I can pinpoint the moment that I became a full fledged derby girl in my own mind. I had a really crap summer, I lost my grandfather and my uncle within about a month of one another. It wasn't a surprise but that doesn't actually make it easier when something like that happens. My normal response to moments like that is to close all the blinds in my house, turn off my phone, and check out for days or weeks at a time. But this time it was different. This time I had derby.
|This is how cozy my house looks |
in cases like this, only there are
more empty jars of Nutella involved.
I did my usual "darkness + alone time cures all ills" business for the entire derby break (for new recruits this was 2 weeks) talking to no one, just waiting for Tuesday's practice with a combination of anxiety and excitement. Finally, the big day rolled around and I had been holding it together pretty well at work and with friends/family. I walked into practice, marched up to Double Destruction (our trainer that evening) and told her what was going on with me emotionally. I only had one request, I wanted to hate her more than my life for 2 hours and I needed to forget about everything outside of our practice. She complied. She kicked the crap out of me and it felt good. I remember taking all my gear off, laughing with the ladies, and then it hit me that I didn't actually think about the world off the track for two complete hours.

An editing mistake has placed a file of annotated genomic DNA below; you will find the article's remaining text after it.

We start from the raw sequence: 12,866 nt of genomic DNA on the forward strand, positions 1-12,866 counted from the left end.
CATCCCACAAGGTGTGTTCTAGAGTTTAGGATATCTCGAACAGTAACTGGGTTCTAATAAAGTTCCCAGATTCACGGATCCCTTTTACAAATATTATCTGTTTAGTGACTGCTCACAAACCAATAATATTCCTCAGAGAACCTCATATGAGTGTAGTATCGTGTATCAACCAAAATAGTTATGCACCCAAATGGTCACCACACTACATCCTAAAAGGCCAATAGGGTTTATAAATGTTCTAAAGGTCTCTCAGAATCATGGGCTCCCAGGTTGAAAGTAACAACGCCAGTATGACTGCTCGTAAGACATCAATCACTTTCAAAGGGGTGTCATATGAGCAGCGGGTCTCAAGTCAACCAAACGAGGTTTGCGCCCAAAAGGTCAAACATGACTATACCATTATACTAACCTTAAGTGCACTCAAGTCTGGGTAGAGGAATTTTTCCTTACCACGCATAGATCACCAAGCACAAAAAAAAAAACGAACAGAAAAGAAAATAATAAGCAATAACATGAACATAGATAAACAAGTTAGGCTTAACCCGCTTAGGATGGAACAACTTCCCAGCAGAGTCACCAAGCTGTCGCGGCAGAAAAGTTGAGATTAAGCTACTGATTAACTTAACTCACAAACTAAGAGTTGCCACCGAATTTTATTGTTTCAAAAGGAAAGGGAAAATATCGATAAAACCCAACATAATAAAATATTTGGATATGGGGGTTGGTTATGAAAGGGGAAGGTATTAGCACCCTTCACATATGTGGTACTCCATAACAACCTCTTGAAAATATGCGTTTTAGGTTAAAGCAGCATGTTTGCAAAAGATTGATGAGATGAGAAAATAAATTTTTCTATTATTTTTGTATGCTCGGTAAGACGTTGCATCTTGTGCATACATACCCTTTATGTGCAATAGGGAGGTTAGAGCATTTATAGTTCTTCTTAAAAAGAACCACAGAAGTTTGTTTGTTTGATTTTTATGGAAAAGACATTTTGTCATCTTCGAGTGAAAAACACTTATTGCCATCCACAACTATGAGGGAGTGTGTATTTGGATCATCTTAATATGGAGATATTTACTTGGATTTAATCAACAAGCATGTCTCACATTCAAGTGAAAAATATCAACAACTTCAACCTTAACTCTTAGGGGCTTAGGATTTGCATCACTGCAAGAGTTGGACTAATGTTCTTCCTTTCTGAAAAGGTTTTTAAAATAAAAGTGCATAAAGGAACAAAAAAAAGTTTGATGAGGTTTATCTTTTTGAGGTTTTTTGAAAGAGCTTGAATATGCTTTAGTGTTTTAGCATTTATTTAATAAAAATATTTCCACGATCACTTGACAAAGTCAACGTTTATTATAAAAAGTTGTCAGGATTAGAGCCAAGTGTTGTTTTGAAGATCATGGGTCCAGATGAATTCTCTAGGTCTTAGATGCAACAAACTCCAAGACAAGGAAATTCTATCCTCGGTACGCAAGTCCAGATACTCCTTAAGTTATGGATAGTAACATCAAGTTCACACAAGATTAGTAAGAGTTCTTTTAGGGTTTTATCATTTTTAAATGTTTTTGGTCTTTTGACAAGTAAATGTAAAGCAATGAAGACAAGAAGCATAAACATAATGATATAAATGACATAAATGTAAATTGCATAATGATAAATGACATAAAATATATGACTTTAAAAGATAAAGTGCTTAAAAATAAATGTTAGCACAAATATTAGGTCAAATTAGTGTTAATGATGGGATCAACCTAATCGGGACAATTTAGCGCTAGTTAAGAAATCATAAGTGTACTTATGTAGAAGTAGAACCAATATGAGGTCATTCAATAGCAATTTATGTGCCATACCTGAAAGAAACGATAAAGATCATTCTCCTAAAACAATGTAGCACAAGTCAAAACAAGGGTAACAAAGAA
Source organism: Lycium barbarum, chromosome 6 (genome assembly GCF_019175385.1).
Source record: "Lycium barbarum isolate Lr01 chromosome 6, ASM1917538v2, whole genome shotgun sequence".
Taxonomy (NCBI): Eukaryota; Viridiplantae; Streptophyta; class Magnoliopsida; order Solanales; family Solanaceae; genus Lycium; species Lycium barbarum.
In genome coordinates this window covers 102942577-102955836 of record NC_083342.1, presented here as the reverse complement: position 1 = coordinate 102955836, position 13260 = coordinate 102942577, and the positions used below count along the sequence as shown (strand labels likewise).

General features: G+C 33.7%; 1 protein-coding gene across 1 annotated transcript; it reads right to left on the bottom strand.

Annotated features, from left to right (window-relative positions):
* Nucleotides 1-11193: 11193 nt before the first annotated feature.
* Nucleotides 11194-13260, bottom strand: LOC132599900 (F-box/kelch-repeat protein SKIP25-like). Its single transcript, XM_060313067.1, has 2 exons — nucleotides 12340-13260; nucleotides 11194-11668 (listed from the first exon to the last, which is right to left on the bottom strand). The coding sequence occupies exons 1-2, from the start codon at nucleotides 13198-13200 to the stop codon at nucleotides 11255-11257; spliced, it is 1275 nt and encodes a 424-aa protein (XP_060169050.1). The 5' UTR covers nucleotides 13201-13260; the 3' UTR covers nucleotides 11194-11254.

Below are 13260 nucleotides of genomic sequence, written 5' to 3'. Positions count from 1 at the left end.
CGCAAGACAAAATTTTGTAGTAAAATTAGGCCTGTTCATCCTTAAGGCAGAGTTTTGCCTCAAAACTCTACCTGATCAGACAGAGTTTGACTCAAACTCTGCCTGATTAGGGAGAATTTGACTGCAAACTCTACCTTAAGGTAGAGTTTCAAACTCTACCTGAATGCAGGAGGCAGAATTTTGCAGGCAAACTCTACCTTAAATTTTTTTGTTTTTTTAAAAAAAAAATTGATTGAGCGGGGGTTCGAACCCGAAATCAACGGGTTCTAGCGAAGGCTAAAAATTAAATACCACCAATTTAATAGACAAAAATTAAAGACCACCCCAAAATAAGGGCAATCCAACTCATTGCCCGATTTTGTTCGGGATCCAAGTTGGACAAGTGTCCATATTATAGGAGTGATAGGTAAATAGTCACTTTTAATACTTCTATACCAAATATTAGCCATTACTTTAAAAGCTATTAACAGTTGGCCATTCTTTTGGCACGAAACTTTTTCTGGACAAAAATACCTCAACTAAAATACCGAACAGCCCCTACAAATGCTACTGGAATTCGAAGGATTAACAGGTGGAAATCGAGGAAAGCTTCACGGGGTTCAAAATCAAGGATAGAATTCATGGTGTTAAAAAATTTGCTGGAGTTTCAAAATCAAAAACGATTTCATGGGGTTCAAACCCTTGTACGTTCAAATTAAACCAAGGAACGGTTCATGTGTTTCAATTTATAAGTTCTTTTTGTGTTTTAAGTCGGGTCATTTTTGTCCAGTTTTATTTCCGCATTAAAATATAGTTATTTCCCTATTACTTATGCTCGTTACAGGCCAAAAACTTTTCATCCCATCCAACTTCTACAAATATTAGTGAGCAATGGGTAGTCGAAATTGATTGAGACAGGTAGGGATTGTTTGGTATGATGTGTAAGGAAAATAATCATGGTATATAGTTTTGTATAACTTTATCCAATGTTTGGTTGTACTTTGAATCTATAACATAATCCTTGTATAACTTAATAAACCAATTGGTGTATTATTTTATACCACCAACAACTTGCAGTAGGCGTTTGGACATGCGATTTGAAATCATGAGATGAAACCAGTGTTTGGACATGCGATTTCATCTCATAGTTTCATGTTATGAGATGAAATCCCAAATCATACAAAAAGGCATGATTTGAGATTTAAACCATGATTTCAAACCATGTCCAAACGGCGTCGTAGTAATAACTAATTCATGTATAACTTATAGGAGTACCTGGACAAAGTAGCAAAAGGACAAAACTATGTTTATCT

Before that practice, the only thing that made me come to some practices was the obscene amount of money I spent on gear and skates. Needless to say, my dedication was spotty. After that practice, I was a derby girl. I became an athlete. I found that losing myself on the track was more emotionally productive than and combination of talking to my friends and family, hiding in my house alone, or anything else I tried up to that point.
|Richard Simmons knows how to |
get happy in his work outs!
People have talked about how working out makes you feel better, happier or something. I learned from Elle Woods in the movie Legally Blonde that "Exercise releases endorphins and endorphins make you happy" but this had never been the case for me. Exercise made me miserable. This was because of some undiagnosed health issues, but still, I always associated working out with pain and misery so it hasn't been my go-to response in times of emotional need until very recently. I am learning that my crutch doesn't have to be locking myself in the house with a brand new box of wine and every episode of Hoarders ever made. Yes, there can be some of that, BUT, what might also help is getting my butt on the track and knockin' some women around. This cataclysmic shift occurred for me on Tuesday, July 10, 2012 at about 10:45 PM. It was a grand moment which put a smile on my face that hadn't made an appearance in weeks.